Galveston District will be knocking on doors in Orange County to secure rights-of-entry

Published Oct. 14, 2020

The U.S. Army Corps of Engineers (USACE) Galveston District, Real Estate Division will be going door-to-door in Orange County on Oct.15, 2020, to secure rights-of-entry from individual landowners in order to access property as part of the Sabine Pass to Galveston Bay, Texas Coastal Storm Risk Management (CSRM) and Ecosystem Restoration Project. The rights-of-entry are necessary to conduct various investigative activities (surveys, cultural resource investigations, geotechnical investigations).  These investigative activities support the transition from conceptual designs to implementable project features and are necessary to continue to move conceptual designs forward to construction and these rights of entry are valid for up to 12 months.   Landowners can specify that they want to be called before we access their property. USACE Galveston District personnel, and District-hired contractors, comply with those requests.

All individuals associated with this door-to-door activity will have U.S. Army Corps of Engineers credentials, which will be displayed on their person for ease of identification.  In addition, once the ROE is signed, the landowners can ask to see the ROE from the government contractors. We provided copies of the signed ROEs to the contractors prior to doing work and some also have signs on their vehicles to indicate they are contractors for USACE.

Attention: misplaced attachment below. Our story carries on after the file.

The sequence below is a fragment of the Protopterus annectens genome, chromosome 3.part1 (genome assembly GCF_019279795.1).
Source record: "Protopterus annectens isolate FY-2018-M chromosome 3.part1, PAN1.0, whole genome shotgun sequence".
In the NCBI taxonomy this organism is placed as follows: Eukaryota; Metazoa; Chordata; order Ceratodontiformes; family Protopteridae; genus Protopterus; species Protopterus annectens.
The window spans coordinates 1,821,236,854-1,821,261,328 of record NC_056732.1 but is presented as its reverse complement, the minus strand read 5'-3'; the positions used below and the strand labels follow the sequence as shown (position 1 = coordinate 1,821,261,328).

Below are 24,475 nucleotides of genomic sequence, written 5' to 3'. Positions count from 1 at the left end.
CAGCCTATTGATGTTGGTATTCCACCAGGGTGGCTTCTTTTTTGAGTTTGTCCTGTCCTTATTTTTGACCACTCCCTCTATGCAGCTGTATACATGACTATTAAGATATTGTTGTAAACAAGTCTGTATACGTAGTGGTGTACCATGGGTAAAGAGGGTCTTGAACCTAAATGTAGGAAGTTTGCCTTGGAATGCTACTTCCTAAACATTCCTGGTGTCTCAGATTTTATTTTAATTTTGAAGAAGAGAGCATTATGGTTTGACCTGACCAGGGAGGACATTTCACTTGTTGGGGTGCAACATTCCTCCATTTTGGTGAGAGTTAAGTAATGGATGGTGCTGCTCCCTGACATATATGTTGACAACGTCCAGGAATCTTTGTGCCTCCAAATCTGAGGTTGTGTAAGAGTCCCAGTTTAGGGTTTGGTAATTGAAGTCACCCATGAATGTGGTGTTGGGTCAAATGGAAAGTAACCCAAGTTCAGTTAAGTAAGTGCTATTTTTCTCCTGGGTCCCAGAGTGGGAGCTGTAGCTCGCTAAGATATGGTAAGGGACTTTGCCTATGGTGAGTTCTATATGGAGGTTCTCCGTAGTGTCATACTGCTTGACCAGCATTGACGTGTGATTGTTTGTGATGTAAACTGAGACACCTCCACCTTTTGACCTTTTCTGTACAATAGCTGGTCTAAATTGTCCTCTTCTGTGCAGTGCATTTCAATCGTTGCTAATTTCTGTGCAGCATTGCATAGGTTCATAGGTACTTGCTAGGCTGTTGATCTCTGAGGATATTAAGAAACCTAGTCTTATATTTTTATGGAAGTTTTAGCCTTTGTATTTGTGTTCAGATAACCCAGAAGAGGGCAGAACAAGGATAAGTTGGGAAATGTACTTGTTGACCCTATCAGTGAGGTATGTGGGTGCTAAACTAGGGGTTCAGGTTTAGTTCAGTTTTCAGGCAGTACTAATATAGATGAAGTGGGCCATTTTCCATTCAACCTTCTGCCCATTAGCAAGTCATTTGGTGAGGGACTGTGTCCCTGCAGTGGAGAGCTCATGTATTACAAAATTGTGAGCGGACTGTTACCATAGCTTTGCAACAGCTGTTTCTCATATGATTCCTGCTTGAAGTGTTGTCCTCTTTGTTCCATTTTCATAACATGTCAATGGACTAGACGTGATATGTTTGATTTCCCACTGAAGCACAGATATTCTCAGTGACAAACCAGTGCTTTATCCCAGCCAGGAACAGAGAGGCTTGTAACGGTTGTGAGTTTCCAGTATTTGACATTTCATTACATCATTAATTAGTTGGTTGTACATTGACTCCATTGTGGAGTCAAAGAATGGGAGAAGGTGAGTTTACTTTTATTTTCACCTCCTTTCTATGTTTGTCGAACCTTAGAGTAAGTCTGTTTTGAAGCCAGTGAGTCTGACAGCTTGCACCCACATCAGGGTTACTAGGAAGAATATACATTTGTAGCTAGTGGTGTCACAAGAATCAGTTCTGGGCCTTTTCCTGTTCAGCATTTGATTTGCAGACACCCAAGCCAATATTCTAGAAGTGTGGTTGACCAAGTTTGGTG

The purpose of the Sabine to Galveston project is to enhance energy security, reduce the risk to human life and critical infrastructure, maintain and restore coastal habitat, and identify opportunities to enhance existing hurricane protection systems as part of the District’s comprehensive plan to increase Texas coastal resilience against the intense storms that frequently strike the 400-mile coastline.

USACE, in conjunction with their non-federal sponsor the Orange County Drainage District (OCDD), is leading the pre-construction, engineering, and design (PED) and construction of the Orange County portion of the Sabine Pass to Galveston Bay Coastal Storm Risk Management Project in coordination with the OCDD and Orange County.   The entire project includes 15.6 miles of new levees, 10.7 miles of new concrete floodwalls and gates, 7 new pump stations to mitigate interior flooding during surge events, 433 acres of marsh restored through a mitigation plan and 560 acres of forested wetlands preserved.

The Orange County Coastal Storm Risk Management Project is a component of the Sabine Pass to Galveston Bay, Texas Coastal Storm Risk Management and Ecosystem Restoration Project which includes project areas in Freeport and Port Arthur. The Sabine Pass to Galveston Bay project is separate from the Coastal Texas Protection and Restoration Feasibility Study, but both are components of Galveston District’s comprehensive plan to increase Texas coastal resiliency.

Francisco Hamm

Release no. 20-051